President Trump’s $1.5 infrastructure plan calls for $200 billion in direct federal spending, with the remaining $1.3 trillion coming from state, local and private sources. But the unusual financing structure, along with the relatively small federal component, have led many critics to wonder if the plan could generate the desired levels of investment.
Economists at the Penn Wharton Budget Model reviewed the proposal to determine how much spending it could actually generate in real-world conditions. Using historical data on infrastructure spending, researchers built both static and dynamic models to predict the response to the proposal by various levels of government and private investors. The results were not encouraging:
"[B]ased on past evidence, much of the new federal aid would lead to state and local governments increasing total infrastructure investment by less than the value of the aid itself. We estimate that total new infrastructure investment would increase between $20 billion to $230 billion, including the $200 billion federal investment. There will be little to no impact on the economy."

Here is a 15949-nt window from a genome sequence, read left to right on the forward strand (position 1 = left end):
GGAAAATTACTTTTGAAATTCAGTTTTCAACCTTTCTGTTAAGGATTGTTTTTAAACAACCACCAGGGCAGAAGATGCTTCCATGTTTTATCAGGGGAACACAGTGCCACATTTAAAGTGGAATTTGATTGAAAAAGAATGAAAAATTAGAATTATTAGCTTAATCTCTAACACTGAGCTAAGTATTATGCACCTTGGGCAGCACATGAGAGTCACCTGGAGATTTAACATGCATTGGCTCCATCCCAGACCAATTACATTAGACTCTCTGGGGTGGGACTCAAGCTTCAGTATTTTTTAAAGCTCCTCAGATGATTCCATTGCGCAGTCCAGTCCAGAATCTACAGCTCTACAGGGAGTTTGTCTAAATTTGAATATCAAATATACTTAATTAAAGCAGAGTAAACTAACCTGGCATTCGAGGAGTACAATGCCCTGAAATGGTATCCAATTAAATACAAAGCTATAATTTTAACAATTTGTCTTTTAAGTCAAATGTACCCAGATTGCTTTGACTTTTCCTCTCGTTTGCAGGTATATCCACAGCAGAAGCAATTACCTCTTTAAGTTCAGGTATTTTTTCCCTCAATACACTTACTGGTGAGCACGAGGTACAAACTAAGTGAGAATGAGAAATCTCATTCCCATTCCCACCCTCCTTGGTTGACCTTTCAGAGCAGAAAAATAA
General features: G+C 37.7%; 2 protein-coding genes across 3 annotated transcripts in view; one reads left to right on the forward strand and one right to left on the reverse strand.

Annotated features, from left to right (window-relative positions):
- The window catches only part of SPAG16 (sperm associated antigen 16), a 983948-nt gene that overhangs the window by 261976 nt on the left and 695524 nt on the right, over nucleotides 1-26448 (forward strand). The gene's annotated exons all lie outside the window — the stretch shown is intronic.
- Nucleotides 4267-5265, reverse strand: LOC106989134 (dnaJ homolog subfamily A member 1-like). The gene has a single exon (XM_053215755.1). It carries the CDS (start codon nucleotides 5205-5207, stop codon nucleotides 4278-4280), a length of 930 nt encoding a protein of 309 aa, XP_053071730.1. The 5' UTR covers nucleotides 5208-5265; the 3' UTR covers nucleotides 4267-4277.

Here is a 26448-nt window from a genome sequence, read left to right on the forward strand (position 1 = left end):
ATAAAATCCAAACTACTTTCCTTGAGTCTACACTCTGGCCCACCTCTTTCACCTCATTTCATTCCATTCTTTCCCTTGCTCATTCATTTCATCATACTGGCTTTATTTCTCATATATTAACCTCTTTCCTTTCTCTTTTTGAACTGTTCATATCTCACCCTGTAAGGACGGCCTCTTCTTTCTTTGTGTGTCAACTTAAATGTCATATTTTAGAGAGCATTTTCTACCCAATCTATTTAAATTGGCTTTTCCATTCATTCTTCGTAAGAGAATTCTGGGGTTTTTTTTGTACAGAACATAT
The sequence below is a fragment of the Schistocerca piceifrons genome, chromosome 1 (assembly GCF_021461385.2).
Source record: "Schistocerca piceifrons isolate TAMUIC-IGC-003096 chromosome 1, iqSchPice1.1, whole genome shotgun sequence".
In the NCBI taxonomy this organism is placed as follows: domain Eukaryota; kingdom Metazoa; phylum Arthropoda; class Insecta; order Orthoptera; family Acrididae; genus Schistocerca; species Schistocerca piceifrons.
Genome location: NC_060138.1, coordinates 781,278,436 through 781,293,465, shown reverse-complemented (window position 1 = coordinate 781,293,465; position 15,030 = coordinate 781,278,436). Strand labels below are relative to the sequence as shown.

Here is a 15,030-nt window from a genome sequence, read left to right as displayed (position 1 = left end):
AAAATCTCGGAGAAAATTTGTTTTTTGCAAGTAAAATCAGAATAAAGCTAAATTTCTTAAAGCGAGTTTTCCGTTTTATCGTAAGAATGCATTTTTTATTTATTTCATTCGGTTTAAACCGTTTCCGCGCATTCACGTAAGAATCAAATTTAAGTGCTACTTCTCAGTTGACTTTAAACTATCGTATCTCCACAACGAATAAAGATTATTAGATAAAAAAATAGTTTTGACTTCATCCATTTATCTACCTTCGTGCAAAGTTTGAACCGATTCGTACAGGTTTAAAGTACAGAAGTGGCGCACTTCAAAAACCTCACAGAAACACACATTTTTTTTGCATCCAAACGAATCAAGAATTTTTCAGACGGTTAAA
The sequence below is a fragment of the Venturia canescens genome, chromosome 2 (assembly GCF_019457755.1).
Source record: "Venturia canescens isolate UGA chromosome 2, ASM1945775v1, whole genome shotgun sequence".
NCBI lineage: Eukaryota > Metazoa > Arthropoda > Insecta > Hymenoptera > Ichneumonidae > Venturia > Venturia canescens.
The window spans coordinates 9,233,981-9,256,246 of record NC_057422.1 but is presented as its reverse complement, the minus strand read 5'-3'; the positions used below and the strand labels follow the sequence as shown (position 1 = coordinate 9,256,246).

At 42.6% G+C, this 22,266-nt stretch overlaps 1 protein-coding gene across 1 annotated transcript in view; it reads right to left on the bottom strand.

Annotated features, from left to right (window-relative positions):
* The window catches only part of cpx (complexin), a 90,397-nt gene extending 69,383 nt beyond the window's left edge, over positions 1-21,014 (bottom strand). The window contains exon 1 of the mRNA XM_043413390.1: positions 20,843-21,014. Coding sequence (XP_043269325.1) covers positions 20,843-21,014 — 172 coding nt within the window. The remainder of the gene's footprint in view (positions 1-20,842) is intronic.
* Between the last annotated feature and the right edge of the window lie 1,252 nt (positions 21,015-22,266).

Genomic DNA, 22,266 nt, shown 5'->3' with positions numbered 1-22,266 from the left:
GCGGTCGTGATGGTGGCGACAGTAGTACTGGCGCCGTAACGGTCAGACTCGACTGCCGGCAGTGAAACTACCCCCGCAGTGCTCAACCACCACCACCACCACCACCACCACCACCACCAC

A basic problem is that state and local governments don’t always boost infrastructure spending when federal spending increases. In fact, they may reduce their own spending on infrastructure, using some of the federal money for roads and bridges while shifting state and local resources to other budgetary priorities. In most cases, the authors write, “total infrastructure spending from local, state, and federal sources increases by less than $1 for each additional $1 in federal aid.”
Douglas Holtz-Eakin, a conservative economist who served as director of the Congressional Budget Office, told The Washington Post that although he thought the Penn Wharton projections were on the low side, the model was in the right ballpark. “I think they’re making a fair point: How the states respond matters, and there’s no guarantee that they’ll pony up an additional $1.3 trillion,” he said.